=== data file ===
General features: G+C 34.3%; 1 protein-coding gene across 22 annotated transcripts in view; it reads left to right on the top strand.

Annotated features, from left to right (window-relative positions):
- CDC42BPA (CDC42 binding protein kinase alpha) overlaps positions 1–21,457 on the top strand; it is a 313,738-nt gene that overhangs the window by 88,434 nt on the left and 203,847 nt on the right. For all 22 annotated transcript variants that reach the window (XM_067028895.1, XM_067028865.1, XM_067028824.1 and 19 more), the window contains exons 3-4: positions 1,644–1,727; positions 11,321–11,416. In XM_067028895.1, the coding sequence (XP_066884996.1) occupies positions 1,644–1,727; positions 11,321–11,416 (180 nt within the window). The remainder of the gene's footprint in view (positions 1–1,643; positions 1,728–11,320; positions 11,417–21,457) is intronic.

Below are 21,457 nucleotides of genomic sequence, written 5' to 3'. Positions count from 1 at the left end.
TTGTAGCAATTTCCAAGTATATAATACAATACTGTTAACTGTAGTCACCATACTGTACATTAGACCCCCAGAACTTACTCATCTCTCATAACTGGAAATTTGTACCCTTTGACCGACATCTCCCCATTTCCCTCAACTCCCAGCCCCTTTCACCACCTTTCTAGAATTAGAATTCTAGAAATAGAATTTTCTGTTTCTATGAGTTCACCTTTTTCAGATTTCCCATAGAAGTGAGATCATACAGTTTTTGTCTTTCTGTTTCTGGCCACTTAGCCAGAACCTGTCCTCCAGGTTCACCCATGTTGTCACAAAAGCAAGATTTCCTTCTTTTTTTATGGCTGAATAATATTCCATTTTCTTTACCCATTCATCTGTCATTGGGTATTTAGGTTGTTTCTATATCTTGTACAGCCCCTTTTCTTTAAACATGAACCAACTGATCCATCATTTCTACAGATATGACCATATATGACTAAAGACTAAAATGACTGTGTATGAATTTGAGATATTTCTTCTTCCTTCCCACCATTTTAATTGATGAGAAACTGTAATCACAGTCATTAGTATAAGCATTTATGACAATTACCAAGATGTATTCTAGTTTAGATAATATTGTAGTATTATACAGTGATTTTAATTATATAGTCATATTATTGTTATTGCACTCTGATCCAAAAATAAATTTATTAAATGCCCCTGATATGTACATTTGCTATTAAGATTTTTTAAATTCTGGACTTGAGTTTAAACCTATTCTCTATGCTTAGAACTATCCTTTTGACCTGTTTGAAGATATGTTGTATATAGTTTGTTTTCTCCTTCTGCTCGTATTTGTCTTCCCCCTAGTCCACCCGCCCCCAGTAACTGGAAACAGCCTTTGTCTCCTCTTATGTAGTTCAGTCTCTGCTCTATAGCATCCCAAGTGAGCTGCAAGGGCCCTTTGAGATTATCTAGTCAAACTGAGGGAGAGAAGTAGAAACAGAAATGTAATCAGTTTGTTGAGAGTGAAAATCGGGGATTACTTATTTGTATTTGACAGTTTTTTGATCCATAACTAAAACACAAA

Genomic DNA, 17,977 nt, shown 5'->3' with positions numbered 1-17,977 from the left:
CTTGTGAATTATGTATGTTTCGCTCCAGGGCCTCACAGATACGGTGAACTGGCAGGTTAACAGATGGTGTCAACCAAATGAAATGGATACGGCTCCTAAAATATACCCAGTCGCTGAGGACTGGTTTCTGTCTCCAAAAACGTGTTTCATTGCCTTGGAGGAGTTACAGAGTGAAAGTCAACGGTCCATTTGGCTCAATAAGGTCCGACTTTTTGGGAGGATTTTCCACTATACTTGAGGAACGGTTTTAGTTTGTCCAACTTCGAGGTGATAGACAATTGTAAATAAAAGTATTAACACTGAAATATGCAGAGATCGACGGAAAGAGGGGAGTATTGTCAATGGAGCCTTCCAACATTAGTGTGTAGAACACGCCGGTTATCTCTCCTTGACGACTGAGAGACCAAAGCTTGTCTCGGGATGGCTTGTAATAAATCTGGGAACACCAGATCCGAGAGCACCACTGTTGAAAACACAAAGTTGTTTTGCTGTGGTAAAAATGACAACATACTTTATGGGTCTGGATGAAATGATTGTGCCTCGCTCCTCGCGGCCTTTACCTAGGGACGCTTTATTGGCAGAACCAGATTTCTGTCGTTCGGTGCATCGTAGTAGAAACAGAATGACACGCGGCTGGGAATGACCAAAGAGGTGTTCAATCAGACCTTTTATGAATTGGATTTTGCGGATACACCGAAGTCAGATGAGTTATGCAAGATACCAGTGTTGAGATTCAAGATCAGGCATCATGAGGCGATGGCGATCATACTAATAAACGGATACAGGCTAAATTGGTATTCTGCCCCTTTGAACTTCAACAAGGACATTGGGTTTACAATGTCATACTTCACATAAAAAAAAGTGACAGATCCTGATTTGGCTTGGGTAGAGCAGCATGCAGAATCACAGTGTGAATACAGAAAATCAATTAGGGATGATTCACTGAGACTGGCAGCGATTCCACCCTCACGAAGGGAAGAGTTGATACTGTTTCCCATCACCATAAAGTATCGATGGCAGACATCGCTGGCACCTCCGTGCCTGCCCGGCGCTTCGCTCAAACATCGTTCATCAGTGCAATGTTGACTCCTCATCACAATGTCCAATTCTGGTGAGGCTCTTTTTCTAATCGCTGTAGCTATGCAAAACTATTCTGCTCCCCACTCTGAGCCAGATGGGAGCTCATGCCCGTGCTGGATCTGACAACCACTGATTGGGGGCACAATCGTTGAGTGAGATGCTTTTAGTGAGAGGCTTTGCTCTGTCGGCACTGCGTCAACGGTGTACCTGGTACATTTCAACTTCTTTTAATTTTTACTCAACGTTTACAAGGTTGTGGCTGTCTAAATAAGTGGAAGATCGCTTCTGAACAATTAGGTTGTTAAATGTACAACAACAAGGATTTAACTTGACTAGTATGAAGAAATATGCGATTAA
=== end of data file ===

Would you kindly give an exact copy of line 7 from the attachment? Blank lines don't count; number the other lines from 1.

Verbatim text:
CTTGTGAATTATGTATGTTTCGCTCCAGGGCCTCACAGATACGGTGAACTGGCAGGTTAACAGATGGTGTCAACCAAATGAAATGGATACGGCTCCTAAAATATACCCAGTCGCTGAGGACTGGTTTCTGTCTCCAAAAACGTGTTTCATTGCCTTGGAGGAGTTACAGAGTGAAAGTCAACGGTCCATTTGGCTCAATAAGGTCCGACTTTTTGGGAGGATTTTCCACTATACTTGAGGAACGGTTTTAGTTTGTCCAACTTCGAGGTGATAGACAATTGTAAATAAAAGTATTAACACTGAAATATGCAGAGATCGACGGAAAGAGGGGAGTATTGTCAATGGAGCCTTCCAACATTAGTGTGTAGAACACGCCGGTTATCTCTCCTTGACGACTGAGAGACCAAAGCTTGTCTCGGGATGGCTTGTAATAAATCTGGGAACACCAGATCCGAGAGCACCACTGTTGAAAACACAAAGTTGTTTTGCTGTGGTAAAAATGACAACATACTTTATGGGTCTGGATGAAATGATTGTGCCTCGCTCCTCGCGGCCTTTACCTAGGGACGCTTTATTGGCAGAACCAGATTTCTGTCGTTCGGTGCATCGTAGTAGAAACAGAATGACACGCGGCTGGGAATGACCAAAGAGGTGTTCAATCAGACCTTTTATGAATTGGATTTTGCGGATACACCGAAGTCAGATGAGTTATGCAAGATACCAGTGTTGAGATTCAAGATCAGGCATCATGAGGCGATGGCGATCATACTAATAAACGGATACAGGCTAAATTGGTATTCTGCCCCTTTGAACTTCAACAAGGACATTGGGTTTACAATGTCATACTTCACATAAAAAAAAGTGACAGATCCTGATTTGGCTTGGGTAGAGCAGCATGCAGAATCACAGTGTGAATACAGAAAATCAATTAGGGATGATTCACTGAGACTGGCAGCGATTCCACCCTCACGAAGGGAAGAGTTGATACTGTTTCCCATCACCATAAAGTATCGATGGCAGACATCGCTGGCACCTCCGTGCCTGCCCGGCGCTTCGCTCAAACATCGTTCATCAGTGCAATGTTGACTCCTCATCACAATGTCCAATTCTGGTGAGGCTCTTTTTCTAATCGCTGTAGCTATGCAAAACTATTCTGCTCCCCACTCTGAGCCAGATGGGAGCTCATGCCCGTGCTGGATCTGACAACCACTGATTGGGGGCACAATCGTTGAGTGAGATGCTTTTAGTGAGAGGCTTTGCTCTGTCGGCACTGCGTCAACGGTGTACCTGGTACATTTCAACTTCTTTTAATTTTTACTCAACGTTTACAAGGTTGTGGCTGTCTAAATAAGTGGAAGATCGCTTCTGAACAATTAGGTTGTTAAATGTACAACAACAAGGATTTAACTTGACTAGTATGAAGAAATATGCGATTAA